Why did Chuck Hagel perform so poorly before the Senate Armed Services Committee Thursday? Perhaps because his Obama administration handlers urged him to be something he’s not. The real Hagel is a curious combination of raw emotion and international relations theory abstraction. On the one hand, he’s known for getting angry, especially when people who know little about the realities of war imply that he’s not tough enough on America’s foes. Knowing that, Hagel’s former Republican colleagues were clearly hoping to goad him into some kind of eruption. Tennessee’s Bob Corker had already warned that Hagel’s “overall temperament” would be an issue at the hearings.
All nominees are warned not to allow their hearings to turn combative, but a source close to Hagel suggests that the staffers prepping Hagel were particularly adamant on this score: “They expected [Jim] Inhofe, [John] McCain, and especially [Ted] Cruz to come after him, and they said, ‘Be a tank—don’t rise and attack back.’” An aide involved in the Hagel preparations says that’s overblown, but acknowledges that it was made clear that as a nominee, Hagel could not allow himself to be drawn into the kind of feisty exchange that Hillary Clinton had with Wisconsin Republican Ron Johnson during last month’s hearings on Benghazi. This was considered particularly important in winning over those relatively moderate Senate Republicans like Tennessee’s Lamar Alexander and Alaska’s Lisa Murkowski, who, administration aides believe, like Hagel personally and can be convinced to vote for him, or at least to oppose a Republican filibuster.
The problem is that Hagel is quite compelling when he’s mad. I suspect that’s part of why Obama chose him in the first place, because Obama is himself mad that he was pressured by the military brass and by congressional Republicans into sending more troops to the lost cause that is the Afghan War. And Obama wants someone to push back, hard, if Benjamin Netanyahu and his friends in the GOP try to pressure him the same way on Iran.
At the hearing, however, under instruction not to show too much emotion, Hagel sounded like Obama in the first debate: lethargic, unfocused, disassociated from his own words. To make matters worse, says the source close to Hagel, the White House also worried about Hagel being too professorial. Given his penchant for quoting George Kennan, or at least Thomas Friedman, and saying things like “borderless challenges will require borderless solutions,” Hagel’s handlers reportedly advised him not to wax theoretical about the broad direction of American foreign policy. In particular, they worried that Hagel would justify his past views—in particular his concern about the overreliance on American military power and his belief that Israel bears some of the blame in the Israeli-Palestinian dispute—in a way that allowed Republicans to draw a distinction with Obama’s public statements. “Republicans wanted to crystallize and make distinct his views and show the distance between his views and Obama’s,” says the source. “Hagel didn’t want to do that.”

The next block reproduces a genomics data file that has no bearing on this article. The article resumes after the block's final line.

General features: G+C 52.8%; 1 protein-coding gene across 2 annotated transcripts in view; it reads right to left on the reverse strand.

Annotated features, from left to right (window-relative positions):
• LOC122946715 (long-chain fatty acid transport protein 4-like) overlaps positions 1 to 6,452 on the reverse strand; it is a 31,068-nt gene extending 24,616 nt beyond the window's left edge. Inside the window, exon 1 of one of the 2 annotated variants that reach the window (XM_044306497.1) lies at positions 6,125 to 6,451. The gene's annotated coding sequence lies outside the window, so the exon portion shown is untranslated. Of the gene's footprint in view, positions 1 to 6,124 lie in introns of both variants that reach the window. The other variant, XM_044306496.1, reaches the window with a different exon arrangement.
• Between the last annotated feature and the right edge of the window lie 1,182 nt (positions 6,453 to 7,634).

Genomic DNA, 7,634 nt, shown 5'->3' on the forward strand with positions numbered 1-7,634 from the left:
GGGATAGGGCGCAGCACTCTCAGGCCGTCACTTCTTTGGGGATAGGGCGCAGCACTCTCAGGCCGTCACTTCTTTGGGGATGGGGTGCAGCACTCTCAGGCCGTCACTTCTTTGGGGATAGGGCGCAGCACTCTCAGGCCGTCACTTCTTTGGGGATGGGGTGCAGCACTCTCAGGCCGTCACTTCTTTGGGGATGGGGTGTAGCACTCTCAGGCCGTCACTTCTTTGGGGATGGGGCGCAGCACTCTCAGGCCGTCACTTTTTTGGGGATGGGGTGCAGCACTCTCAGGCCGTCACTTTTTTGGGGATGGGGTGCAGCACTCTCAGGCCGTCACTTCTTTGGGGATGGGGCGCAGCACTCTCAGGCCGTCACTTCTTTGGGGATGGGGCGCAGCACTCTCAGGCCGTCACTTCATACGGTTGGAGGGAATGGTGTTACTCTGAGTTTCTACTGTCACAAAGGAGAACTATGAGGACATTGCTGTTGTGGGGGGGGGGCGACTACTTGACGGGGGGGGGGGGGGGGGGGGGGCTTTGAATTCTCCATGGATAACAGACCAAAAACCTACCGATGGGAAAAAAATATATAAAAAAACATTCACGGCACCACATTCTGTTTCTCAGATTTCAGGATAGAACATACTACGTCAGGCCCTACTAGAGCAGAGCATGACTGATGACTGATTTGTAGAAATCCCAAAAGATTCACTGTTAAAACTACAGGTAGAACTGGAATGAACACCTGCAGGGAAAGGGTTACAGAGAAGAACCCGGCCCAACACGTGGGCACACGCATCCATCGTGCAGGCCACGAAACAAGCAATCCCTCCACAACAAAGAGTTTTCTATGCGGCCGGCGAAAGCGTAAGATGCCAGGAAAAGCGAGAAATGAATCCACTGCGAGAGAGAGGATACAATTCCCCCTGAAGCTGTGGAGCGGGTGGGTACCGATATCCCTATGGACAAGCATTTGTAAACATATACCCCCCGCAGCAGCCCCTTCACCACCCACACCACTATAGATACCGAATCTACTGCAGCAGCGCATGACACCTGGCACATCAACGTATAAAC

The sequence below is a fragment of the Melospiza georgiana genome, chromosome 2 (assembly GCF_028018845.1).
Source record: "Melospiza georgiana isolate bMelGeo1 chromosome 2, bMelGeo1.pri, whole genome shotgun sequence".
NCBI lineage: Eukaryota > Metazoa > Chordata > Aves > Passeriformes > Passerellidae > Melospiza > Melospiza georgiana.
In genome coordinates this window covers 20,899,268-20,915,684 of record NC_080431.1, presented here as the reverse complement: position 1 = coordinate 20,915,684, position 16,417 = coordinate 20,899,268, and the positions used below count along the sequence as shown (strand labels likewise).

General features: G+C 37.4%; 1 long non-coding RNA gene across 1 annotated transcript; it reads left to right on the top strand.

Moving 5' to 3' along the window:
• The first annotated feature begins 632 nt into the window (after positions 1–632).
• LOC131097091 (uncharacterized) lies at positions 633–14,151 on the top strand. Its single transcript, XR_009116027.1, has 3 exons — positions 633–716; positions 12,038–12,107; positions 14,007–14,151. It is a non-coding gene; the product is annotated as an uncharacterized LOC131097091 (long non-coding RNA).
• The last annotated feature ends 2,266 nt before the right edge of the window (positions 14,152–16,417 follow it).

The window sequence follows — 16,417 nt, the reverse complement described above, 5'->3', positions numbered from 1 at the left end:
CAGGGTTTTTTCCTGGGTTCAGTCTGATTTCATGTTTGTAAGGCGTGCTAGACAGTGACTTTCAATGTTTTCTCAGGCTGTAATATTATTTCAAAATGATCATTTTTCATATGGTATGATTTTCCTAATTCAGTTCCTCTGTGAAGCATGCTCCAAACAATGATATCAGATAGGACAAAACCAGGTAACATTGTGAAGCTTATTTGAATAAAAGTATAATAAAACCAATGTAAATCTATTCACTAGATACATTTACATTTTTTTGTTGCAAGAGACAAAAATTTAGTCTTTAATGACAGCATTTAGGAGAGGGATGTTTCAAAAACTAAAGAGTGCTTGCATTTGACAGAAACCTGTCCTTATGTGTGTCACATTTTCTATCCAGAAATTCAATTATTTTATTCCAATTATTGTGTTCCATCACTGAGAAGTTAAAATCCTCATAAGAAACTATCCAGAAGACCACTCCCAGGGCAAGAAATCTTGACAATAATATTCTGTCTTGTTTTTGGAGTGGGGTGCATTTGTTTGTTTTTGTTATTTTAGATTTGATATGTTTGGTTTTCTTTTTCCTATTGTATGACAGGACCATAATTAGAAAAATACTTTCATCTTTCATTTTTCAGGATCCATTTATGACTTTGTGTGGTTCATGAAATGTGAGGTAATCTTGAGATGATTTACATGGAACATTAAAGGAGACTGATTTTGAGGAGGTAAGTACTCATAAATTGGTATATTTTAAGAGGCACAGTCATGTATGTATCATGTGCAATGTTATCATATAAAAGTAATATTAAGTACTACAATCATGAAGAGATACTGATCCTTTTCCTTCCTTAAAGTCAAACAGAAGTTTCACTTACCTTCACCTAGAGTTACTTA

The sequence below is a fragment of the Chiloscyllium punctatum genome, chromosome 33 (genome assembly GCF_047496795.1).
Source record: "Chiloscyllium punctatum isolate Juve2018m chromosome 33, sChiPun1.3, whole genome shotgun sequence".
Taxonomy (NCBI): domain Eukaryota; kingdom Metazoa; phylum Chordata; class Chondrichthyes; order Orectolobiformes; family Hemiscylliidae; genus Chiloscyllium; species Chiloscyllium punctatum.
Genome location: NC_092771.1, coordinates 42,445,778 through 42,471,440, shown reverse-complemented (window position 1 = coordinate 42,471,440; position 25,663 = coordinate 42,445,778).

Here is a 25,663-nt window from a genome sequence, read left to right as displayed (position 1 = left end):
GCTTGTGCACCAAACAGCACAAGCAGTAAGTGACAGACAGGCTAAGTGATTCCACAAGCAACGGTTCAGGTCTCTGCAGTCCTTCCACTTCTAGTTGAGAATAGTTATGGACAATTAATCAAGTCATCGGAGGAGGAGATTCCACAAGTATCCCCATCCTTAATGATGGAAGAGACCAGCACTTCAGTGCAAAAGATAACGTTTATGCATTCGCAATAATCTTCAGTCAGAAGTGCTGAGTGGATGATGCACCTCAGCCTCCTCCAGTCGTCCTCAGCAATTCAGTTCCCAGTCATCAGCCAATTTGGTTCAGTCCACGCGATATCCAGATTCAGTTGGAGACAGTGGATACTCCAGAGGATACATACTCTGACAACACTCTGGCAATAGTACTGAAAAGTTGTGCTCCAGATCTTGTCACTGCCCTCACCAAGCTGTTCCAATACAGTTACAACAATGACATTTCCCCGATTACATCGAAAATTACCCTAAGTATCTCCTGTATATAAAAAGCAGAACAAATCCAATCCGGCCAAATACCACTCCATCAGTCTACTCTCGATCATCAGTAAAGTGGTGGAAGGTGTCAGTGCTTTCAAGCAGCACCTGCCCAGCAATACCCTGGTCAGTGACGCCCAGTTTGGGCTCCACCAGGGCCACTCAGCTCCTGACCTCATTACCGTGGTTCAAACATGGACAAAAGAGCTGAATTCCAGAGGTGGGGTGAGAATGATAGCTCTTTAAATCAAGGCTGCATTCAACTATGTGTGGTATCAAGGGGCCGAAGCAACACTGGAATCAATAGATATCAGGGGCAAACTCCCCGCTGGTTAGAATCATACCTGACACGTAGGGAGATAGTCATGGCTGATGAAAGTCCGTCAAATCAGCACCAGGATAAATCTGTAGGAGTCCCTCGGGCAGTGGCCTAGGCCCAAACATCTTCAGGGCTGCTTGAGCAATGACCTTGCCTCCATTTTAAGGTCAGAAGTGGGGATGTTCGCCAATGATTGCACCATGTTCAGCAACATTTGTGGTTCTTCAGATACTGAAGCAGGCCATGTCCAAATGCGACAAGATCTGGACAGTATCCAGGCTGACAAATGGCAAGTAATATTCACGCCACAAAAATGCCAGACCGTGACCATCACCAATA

To make matters worse, says the source close to Hagel, the White House also worried about Hagel being too professorial.
This too may have made sense on paper. But in practice, Hagel’s effort to avoid both a fight and a lengthy discussion of his personal views kept him from effectively explaining his past statements. Staffers involved in the nomination process suggest that Hagel spent much of his preparation time on the less politically contentious issues—weapons acquisitions, post-traumatic stress disorder, Afghanistan, cyber warfare—that defense secretaries actually focus on. But when the Republicans went after Hagel, again and again, on his past statements about Iran and Israel, Hagel appeared so worried that defending those statements might create distance between his views and the administration’s that he often did little more than mutter that he had been wrong.
If the aim of the hearings was simply to make sure Hagel gets confirmed, all this may not matter very much. After the hearings, three important Senate Democrats—New York’s Kirsten Gillibrand, Connecticut’s Richard Blumenthal, and Colorado’s Mark Udall—said they would support Hagel. And if the Democrats hold firm, as it appears they will, it’s unlikely the Republicans will be able to mount an effective filibuster. But if the aim of the hearings was also to begin building a case for Obama’s second-term foreign policy—a foreign policy that brings military spending into balance with economic resources and aggressively pursues diplomacy with Iran, and maybe Israel and the Palestinians too—Hagel failed. And if he continues to fail as a foreign-policy spokesman once confirmed, that second-term agenda will be harder to achieve.